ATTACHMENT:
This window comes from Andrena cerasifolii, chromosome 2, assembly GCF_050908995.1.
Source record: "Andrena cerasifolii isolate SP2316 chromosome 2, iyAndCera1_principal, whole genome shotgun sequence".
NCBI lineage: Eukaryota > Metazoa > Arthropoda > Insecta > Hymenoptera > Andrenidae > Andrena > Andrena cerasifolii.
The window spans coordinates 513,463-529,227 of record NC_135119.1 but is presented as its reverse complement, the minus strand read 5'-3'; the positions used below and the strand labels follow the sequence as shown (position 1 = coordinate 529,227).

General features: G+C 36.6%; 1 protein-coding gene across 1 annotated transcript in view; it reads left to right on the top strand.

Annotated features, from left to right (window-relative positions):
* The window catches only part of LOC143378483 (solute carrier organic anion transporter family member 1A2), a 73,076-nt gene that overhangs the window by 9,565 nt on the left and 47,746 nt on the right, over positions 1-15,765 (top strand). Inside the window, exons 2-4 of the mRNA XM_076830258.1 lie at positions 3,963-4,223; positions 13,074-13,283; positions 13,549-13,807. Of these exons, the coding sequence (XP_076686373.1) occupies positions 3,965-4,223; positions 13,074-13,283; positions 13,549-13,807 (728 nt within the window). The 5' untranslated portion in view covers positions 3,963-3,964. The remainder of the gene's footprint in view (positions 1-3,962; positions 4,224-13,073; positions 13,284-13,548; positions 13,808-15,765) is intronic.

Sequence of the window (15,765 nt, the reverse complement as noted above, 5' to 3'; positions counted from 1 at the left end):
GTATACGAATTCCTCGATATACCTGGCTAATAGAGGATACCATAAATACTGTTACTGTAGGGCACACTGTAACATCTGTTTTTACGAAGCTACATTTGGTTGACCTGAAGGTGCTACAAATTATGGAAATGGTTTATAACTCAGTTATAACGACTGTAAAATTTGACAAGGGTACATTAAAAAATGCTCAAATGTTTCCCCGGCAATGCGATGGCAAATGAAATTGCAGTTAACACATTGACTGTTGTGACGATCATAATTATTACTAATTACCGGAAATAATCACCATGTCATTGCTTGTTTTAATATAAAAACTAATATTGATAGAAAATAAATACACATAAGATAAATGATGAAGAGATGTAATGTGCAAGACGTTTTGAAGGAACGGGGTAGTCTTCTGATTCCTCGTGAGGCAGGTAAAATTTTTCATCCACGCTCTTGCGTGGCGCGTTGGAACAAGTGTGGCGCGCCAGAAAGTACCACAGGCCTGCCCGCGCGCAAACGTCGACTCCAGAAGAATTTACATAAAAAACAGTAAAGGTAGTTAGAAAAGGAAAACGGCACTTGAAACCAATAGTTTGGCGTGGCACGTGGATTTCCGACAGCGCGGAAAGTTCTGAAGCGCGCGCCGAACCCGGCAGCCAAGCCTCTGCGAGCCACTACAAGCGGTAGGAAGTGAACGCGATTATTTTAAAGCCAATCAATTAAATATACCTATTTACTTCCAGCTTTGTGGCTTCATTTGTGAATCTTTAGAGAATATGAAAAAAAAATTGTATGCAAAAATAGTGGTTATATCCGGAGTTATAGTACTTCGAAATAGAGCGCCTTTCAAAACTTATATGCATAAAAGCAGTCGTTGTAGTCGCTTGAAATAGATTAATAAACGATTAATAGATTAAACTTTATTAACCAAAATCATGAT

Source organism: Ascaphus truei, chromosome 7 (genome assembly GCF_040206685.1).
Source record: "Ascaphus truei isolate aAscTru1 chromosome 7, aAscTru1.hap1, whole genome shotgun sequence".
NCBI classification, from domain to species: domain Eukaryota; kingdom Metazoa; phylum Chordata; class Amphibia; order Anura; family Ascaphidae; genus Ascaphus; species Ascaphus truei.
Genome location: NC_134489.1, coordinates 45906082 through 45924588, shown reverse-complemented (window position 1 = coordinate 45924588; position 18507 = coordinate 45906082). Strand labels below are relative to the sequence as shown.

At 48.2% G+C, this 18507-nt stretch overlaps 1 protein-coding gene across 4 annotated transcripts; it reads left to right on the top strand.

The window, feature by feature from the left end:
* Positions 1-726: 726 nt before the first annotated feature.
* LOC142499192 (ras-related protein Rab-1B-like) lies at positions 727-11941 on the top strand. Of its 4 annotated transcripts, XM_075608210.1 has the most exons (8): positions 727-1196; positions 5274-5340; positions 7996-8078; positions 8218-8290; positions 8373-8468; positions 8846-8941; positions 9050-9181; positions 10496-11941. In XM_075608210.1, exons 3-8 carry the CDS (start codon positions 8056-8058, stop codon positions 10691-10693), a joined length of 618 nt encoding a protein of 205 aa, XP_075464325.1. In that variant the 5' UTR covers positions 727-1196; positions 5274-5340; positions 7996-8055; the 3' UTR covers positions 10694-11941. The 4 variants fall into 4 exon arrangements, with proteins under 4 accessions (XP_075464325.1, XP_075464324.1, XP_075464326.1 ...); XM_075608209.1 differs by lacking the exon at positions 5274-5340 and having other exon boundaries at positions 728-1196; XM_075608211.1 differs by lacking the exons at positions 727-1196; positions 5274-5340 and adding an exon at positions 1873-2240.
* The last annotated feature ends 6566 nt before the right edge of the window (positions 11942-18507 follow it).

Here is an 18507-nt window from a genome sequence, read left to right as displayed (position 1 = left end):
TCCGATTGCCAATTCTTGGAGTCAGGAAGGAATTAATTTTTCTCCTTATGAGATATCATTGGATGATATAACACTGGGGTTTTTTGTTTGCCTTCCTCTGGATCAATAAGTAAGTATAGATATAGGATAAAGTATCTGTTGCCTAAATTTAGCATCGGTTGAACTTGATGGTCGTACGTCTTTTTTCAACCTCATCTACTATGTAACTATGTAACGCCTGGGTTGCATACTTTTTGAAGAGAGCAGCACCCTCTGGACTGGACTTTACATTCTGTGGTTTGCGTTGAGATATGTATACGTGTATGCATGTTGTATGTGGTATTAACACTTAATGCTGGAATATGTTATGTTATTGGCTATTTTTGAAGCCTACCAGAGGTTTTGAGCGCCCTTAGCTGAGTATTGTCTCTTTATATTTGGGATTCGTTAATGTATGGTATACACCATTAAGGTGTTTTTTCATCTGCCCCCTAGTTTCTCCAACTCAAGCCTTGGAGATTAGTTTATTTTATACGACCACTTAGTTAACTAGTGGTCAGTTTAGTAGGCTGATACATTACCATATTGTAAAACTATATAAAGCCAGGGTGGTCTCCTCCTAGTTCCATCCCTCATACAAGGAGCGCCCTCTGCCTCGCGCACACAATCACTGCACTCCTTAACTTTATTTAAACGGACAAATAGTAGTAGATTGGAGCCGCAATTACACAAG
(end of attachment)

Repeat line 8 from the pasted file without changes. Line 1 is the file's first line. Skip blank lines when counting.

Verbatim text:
Sequence of the window (15,765 nt, the reverse complement as noted above, 5' to 3'; positions counted from 1 at the left end):